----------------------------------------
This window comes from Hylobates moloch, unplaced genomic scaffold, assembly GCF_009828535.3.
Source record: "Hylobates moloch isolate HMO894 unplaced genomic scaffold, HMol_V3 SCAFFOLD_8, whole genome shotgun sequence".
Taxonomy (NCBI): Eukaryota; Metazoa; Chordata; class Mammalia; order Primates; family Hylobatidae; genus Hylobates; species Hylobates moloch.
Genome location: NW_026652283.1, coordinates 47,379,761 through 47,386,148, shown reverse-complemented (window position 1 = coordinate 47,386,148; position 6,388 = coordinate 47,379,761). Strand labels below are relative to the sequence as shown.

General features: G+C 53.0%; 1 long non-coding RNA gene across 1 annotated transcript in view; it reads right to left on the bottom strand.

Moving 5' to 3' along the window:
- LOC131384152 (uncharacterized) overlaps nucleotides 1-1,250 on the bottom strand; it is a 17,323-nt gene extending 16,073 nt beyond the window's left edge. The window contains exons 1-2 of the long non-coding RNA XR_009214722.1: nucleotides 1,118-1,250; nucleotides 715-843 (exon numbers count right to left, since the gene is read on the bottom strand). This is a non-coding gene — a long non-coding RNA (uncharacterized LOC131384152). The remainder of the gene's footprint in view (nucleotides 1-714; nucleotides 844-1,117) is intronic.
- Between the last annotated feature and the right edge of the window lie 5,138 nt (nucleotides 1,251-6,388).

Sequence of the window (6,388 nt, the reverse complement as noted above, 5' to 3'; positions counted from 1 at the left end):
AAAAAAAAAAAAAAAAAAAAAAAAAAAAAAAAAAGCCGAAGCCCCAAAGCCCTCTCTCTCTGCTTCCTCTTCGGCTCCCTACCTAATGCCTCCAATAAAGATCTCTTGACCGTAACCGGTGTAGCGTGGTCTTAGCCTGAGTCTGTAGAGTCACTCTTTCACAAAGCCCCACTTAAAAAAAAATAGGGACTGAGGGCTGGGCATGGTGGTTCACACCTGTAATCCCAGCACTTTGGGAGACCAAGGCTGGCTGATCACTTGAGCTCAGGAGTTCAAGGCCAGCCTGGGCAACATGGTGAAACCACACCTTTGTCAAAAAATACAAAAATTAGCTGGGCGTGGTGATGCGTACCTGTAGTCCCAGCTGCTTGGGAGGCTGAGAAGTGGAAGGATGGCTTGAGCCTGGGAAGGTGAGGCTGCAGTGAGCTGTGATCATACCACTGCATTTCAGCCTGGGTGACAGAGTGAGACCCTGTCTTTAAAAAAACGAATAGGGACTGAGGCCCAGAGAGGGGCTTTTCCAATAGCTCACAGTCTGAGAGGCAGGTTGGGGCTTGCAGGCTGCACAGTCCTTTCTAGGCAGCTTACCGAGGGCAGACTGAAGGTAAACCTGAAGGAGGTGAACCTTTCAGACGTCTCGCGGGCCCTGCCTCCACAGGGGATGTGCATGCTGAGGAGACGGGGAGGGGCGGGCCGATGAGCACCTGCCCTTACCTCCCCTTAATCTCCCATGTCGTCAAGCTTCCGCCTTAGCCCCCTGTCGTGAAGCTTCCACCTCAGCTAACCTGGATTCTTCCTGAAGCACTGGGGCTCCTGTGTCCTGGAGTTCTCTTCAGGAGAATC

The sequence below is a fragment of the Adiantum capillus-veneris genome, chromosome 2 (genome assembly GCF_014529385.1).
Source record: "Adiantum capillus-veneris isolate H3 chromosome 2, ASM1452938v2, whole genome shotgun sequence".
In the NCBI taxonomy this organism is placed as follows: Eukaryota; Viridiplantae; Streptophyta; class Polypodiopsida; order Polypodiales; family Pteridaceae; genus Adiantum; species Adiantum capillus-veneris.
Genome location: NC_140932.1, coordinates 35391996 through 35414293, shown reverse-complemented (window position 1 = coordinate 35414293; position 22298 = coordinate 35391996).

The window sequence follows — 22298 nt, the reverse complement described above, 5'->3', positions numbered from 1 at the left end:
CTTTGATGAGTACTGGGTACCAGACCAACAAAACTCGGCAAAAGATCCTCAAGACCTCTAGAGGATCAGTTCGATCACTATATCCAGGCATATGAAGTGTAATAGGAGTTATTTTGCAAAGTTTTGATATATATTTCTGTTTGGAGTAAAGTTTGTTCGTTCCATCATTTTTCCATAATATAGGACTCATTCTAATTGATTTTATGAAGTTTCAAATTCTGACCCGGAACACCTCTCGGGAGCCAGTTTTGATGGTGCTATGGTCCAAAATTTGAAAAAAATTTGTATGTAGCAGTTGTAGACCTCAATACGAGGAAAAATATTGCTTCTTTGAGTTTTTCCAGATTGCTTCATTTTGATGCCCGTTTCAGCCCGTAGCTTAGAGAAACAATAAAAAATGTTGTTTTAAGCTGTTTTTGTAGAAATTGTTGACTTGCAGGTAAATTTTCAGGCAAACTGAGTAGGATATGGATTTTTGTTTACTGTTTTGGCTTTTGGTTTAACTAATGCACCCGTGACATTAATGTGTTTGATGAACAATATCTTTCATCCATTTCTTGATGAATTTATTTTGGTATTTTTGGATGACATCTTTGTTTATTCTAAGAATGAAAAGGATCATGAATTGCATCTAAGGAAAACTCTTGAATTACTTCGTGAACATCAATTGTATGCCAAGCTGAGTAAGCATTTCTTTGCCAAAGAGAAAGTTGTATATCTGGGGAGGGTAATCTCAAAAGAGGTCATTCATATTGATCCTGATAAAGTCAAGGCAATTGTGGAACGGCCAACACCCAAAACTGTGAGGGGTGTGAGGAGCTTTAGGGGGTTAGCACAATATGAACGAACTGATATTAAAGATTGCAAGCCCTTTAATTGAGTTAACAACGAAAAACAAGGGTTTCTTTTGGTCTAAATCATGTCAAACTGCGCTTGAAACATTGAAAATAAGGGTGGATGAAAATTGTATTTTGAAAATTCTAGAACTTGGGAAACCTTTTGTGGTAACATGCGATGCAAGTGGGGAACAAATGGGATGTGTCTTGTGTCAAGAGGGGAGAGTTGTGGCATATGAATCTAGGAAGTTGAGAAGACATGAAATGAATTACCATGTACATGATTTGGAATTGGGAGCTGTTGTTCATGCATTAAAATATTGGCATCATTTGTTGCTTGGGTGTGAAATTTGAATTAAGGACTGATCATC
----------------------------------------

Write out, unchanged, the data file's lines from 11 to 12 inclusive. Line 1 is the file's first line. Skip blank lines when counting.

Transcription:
The sequence below is a fragment of the Adiantum capillus-veneris genome, chromosome 2 (genome assembly GCF_014529385.1).
Source record: "Adiantum capillus-veneris isolate H3 chromosome 2, ASM1452938v2, whole genome shotgun sequence".